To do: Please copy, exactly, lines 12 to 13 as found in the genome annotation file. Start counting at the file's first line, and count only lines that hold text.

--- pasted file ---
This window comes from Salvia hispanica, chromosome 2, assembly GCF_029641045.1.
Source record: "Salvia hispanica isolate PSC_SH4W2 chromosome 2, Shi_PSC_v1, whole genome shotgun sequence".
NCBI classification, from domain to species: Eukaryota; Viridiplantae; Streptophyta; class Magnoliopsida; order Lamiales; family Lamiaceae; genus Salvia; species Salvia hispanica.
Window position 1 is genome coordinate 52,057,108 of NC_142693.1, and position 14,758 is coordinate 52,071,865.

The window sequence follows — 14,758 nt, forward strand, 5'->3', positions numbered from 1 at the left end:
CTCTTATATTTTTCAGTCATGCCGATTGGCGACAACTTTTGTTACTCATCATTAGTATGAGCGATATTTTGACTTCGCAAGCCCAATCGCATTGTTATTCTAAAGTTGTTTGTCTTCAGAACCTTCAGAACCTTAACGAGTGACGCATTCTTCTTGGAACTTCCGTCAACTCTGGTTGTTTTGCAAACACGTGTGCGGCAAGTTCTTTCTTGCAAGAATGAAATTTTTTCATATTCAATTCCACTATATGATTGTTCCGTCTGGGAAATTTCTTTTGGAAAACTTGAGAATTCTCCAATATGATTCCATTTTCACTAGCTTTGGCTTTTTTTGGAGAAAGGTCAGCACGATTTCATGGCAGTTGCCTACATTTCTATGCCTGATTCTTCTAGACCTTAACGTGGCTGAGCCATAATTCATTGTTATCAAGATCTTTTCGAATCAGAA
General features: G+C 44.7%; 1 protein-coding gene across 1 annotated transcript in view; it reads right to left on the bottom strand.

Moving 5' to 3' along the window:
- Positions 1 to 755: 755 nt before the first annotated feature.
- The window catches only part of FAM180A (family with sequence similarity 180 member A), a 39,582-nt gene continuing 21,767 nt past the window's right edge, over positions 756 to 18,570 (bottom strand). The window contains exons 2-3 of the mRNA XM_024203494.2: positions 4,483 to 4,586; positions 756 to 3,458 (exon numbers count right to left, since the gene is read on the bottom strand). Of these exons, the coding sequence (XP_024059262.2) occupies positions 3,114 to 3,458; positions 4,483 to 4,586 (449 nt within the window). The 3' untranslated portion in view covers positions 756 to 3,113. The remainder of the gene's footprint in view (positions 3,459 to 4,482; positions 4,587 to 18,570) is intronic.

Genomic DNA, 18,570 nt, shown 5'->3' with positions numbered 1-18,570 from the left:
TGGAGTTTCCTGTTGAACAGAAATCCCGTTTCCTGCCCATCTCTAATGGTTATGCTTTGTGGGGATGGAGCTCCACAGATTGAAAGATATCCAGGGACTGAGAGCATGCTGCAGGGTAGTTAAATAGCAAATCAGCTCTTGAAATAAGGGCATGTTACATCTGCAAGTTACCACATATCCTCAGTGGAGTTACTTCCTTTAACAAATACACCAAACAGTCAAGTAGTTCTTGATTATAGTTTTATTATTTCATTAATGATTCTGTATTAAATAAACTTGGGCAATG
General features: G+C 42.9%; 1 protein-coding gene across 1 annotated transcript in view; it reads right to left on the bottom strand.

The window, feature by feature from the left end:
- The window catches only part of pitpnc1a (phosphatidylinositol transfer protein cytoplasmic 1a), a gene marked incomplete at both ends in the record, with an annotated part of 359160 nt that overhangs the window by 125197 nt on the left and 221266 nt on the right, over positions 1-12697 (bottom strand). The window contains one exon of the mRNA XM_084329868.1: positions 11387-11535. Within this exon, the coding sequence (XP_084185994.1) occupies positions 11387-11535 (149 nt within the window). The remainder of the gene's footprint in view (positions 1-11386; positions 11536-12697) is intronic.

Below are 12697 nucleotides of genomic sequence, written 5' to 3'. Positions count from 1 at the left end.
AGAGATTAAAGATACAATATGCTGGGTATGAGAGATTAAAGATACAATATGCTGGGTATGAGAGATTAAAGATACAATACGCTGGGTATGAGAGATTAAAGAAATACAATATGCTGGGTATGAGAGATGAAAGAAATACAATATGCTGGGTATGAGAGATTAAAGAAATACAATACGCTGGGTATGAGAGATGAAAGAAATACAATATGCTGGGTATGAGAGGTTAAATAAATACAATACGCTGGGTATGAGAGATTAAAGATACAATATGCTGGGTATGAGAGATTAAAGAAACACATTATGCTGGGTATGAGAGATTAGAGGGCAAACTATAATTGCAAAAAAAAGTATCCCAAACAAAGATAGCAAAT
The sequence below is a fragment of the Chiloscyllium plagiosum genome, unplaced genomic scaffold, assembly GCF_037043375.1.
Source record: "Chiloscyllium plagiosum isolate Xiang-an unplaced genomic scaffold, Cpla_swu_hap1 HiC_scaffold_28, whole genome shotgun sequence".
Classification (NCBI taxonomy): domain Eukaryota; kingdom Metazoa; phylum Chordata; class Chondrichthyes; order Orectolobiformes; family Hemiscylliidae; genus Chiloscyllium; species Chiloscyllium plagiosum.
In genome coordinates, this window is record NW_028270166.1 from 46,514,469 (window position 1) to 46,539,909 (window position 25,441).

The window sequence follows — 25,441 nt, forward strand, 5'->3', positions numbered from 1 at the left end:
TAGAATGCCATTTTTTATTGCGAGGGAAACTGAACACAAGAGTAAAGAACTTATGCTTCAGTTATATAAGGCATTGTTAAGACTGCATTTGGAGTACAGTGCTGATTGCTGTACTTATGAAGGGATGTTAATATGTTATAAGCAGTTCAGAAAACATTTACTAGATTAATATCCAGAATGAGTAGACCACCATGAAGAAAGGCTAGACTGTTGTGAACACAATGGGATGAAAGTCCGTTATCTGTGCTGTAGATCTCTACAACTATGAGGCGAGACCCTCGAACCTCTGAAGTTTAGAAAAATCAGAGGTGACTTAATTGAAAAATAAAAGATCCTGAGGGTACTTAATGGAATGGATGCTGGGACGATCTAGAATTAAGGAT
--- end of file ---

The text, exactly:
TGGAGTTTCCTGTTGAACAGAAATCCCGTTTCCTGCCCATCTCTAATGGTTATGCTTTGTGGGGATGGAGCTCCACAGATTGAAAGATATCCAGGGACTGAGAGCATGCTGCAGGGTAGTTAAATAGCAAATCAGCTCTTGAAATAAGGGCATGTTACATCTGCAAGTTACCACATATCCTCAGTGGAGTTACTTCCTTTAACAAATACACCAAACAGTCAAGTAGTTCTTGATTATAGTTTTATTATTTCATTAATGATTCTGTATTAAATAAACTTGGGCAATG
General features: G+C 42.9%; 1 protein-coding gene across 1 annotated transcript in view; it reads right to left on the bottom strand.